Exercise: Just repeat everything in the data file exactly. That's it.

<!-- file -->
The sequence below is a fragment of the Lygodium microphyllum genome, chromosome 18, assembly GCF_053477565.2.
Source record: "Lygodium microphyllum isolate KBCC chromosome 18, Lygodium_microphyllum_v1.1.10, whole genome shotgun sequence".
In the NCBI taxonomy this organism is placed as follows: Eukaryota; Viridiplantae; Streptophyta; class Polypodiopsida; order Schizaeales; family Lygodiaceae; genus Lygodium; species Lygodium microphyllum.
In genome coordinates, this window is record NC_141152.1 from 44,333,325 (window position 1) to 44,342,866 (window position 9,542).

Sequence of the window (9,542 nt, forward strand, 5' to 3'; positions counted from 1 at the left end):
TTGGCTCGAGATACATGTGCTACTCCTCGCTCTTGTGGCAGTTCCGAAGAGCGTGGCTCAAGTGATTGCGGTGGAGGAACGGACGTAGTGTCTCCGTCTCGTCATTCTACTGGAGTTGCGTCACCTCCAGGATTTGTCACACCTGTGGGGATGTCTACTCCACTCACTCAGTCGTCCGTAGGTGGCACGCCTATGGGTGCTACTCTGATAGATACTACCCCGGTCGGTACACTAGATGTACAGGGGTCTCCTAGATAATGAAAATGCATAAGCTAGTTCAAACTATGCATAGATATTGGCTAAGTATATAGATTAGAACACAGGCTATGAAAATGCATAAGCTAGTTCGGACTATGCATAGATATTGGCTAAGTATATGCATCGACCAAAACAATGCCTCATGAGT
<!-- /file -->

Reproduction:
The sequence below is a fragment of the Lygodium microphyllum genome, chromosome 18, assembly GCF_053477565.2.
Source record: "Lygodium microphyllum isolate KBCC chromosome 18, Lygodium_microphyllum_v1.1.10, whole genome shotgun sequence".
In the NCBI taxonomy this organism is placed as follows: Eukaryota; Viridiplantae; Streptophyta; class Polypodiopsida; order Schizaeales; family Lygodiaceae; genus Lygodium; species Lygodium microphyllum.
In genome coordinates, this window is record NC_141152.1 from 44,333,325 (window position 1) to 44,342,866 (window position 9,542).

Sequence of the window (9,542 nt, forward strand, 5' to 3'; positions counted from 1 at the left end):
TTGGCTCGAGATACATGTGCTACTCCTCGCTCTTGTGGCAGTTCCGAAGAGCGTGGCTCAAGTGATTGCGGTGGAGGAACGGACGTAGTGTCTCCGTCTCGTCATTCTACTGGAGTTGCGTCACCTCCAGGATTTGTCACACCTGTGGGGATGTCTACTCCACTCACTCAGTCGTCCGTAGGTGGCACGCCTATGGGTGCTACTCTGATAGATACTACCCCGGTCGGTACACTAGATGTACAGGGGTCTCCTAGATAATGAAAATGCATAAGCTAGTTCAAACTATGCATAGATATTGGCTAAGTATATAGATTAGAACACAGGCTATGAAAATGCATAAGCTAGTTCGGACTATGCATAGATATTGGCTAAGTATATGCATCGACCAAAACAATGCCTCATGAGT